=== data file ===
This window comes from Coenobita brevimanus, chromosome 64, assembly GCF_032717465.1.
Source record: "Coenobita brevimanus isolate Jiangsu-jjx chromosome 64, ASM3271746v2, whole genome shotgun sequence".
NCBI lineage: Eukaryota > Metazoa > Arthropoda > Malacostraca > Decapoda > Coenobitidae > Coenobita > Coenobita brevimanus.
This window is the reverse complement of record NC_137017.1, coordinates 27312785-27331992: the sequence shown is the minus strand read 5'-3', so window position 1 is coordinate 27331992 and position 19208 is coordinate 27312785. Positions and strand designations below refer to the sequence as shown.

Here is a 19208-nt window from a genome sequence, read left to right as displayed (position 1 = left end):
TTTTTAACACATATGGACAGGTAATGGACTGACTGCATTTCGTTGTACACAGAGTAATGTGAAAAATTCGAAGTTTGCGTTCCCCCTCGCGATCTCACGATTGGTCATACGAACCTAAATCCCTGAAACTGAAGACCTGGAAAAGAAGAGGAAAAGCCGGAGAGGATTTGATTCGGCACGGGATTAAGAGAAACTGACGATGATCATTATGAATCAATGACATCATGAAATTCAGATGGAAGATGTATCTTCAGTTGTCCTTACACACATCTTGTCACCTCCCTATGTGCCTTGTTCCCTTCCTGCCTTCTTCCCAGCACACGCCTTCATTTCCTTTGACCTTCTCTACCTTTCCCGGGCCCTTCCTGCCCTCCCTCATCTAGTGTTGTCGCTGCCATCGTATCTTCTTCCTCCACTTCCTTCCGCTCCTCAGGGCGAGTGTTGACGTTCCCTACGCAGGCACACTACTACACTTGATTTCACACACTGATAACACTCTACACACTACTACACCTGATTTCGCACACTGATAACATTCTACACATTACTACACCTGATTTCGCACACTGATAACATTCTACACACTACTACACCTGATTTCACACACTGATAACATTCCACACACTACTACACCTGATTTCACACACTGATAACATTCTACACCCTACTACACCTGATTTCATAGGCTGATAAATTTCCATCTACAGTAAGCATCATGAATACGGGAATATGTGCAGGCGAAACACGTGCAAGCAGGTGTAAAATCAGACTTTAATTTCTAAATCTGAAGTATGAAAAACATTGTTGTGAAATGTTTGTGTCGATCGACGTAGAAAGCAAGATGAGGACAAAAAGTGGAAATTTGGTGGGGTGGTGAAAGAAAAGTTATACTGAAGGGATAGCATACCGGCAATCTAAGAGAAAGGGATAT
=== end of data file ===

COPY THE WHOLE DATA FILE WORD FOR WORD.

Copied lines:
This window comes from Coenobita brevimanus, chromosome 64, assembly GCF_032717465.1.
Source record: "Coenobita brevimanus isolate Jiangsu-jjx chromosome 64, ASM3271746v2, whole genome shotgun sequence".
NCBI lineage: Eukaryota > Metazoa > Arthropoda > Malacostraca > Decapoda > Coenobitidae > Coenobita > Coenobita brevimanus.
This window is the reverse complement of record NC_137017.1, coordinates 27312785-27331992: the sequence shown is the minus strand read 5'-3', so window position 1 is coordinate 27331992 and position 19208 is coordinate 27312785. Positions and strand designations below refer to the sequence as shown.

Here is a 19208-nt window from a genome sequence, read left to right as displayed (position 1 = left end):
TTTTTAACACATATGGACAGGTAATGGACTGACTGCATTTCGTTGTACACAGAGTAATGTGAAAAATTCGAAGTTTGCGTTCCCCCTCGCGATCTCACGATTGGTCATACGAACCTAAATCCCTGAAACTGAAGACCTGGAAAAGAAGAGGAAAAGCCGGAGAGGATTTGATTCGGCACGGGATTAAGAGAAACTGACGATGATCATTATGAATCAATGACATCATGAAATTCAGATGGAAGATGTATCTTCAGTTGTCCTTACACACATCTTGTCACCTCCCTATGTGCCTTGTTCCCTTCCTGCCTTCTTCCCAGCACACGCCTTCATTTCCTTTGACCTTCTCTACCTTTCCCGGGCCCTTCCTGCCCTCCCTCATCTAGTGTTGTCGCTGCCATCGTATCTTCTTCCTCCACTTCCTTCCGCTCCTCAGGGCGAGTGTTGACGTTCCCTACGCAGGCACACTACTACACTTGATTTCACACACTGATAACACTCTACACACTACTACACCTGATTTCGCACACTGATAACATTCTACACATTACTACACCTGATTTCGCACACTGATAACATTCTACACACTACTACACCTGATTTCACACACTGATAACATTCCACACACTACTACACCTGATTTCACACACTGATAACATTCTACACCCTACTACACCTGATTTCATAGGCTGATAAATTTCCATCTACAGTAAGCATCATGAATACGGGAATATGTGCAGGCGAAACACGTGCAAGCAGGTGTAAAATCAGACTTTAATTTCTAAATCTGAAGTATGAAAAACATTGTTGTGAAATGTTTGTGTCGATCGACGTAGAAAGCAAGATGAGGACAAAAAGTGGAAATTTGGTGGGGTGGTGAAAGAAAAGTTATACTGAAGGGATAGCATACCGGCAATCTAAGAGAAAGGGATAT